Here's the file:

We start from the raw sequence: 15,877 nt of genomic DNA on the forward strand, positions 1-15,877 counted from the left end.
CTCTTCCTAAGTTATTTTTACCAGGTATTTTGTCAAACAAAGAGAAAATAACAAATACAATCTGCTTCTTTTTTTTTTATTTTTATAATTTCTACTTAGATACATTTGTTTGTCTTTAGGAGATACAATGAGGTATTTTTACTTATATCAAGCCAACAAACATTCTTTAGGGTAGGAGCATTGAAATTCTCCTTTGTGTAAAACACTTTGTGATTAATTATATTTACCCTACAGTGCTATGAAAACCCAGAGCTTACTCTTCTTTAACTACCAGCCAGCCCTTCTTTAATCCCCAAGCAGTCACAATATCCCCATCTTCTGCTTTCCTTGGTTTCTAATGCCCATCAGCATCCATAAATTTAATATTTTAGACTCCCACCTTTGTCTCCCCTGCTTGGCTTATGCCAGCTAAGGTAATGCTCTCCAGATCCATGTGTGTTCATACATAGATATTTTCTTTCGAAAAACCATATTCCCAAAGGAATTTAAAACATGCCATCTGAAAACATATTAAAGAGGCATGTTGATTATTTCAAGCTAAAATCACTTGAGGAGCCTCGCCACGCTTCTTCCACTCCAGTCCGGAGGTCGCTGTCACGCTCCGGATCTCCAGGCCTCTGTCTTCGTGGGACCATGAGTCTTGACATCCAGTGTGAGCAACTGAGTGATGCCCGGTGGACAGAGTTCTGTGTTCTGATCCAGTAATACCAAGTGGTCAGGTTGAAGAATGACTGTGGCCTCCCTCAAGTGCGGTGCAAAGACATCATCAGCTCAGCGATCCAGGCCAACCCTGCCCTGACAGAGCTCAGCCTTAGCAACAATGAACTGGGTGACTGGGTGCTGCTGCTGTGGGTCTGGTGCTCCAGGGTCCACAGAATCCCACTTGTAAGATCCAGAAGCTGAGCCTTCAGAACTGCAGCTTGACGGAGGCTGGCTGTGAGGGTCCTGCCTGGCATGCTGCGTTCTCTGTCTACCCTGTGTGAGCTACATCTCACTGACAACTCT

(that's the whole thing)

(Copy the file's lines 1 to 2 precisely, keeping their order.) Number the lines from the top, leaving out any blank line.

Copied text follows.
We start from the raw sequence: 15,877 nt of genomic DNA on the forward strand, positions 1-15,877 counted from the left end.
CTCTTCCTAAGTTATTTTTACCAGGTATTTTGTCAAACAAAGAGAAAATAACAAATACAATCTGCTTCTTTTTTTTTTATTTTTATAATTTCTACTTAGATACATTTGTTTGTCTTTAGGAGATACAATGAGGTATTTTTACTTATATCAAGCCAACAAACATTCTTTAGGGTAGGAGCATTGAAATTCTCCTTTGTGTAAAACACTTTGTGATTAATTATATTTACCCTACAGTGCTATGAAAACCCAGAGCTTACTCTTCTTTAACTACCAGCCAGCCCTTCTTTAATCCCCAAGCAGTCACAATATCCCCATCTTCTGCTTTCCTTGGTTTCTAATGCCCATCAGCATCCATAAATTTAATATTTTAGACTCCCACCTTTGTCTCCCCTGCTTGGCTTATGCCAGCTAAGGTAATGCTCTCCAGATCCATGTGTGTTCATACATAGATATTTTCTTTCGAAAAACCATATTCCCAAAGGAATTTAAAACATGCCATCTGAAAACATATTAAAGAGGCATGTTGATTATTTCAAGCTAAAATCACTTGAGGAGCCTCGCCACGCTTCTTCCACTCCAGTCCGGAGGTCGCTGTCACGCTCCGGATCTCCAGGCCTCTGTCTTCGTGGGACCATGAGTCTTGACATCCAGTGTGAGCAACTGAGTGATGCCCGGTGGACAGAGTTCTGTGTTCTGATCCAGTAATACCAAGTGGTCAGGTTGAAGAATGACTGTGGCCTCCCTCAAGTGCGGTGCAAAGACATCATCAGCTCAGCGATCCAGGCCAACCCTGCCCTGACAGAGCTCAGCCTTAGCAACAATGAACTGGGTGACTGGGTGCTGCTGCTGTGGGTCTGGTGCTCCAGGGTCCACAGAATCCCACTTGTAAGATCCAGAAGCTGAGCCTTCAGAACTGCAGCTTGACGGAGGCTGGCTGTGAGGGTCCTGCCTGGCATGCTGCGTTCTCTGTCTACCCTGTGTGAGCTACATCTCACTGACAACTCT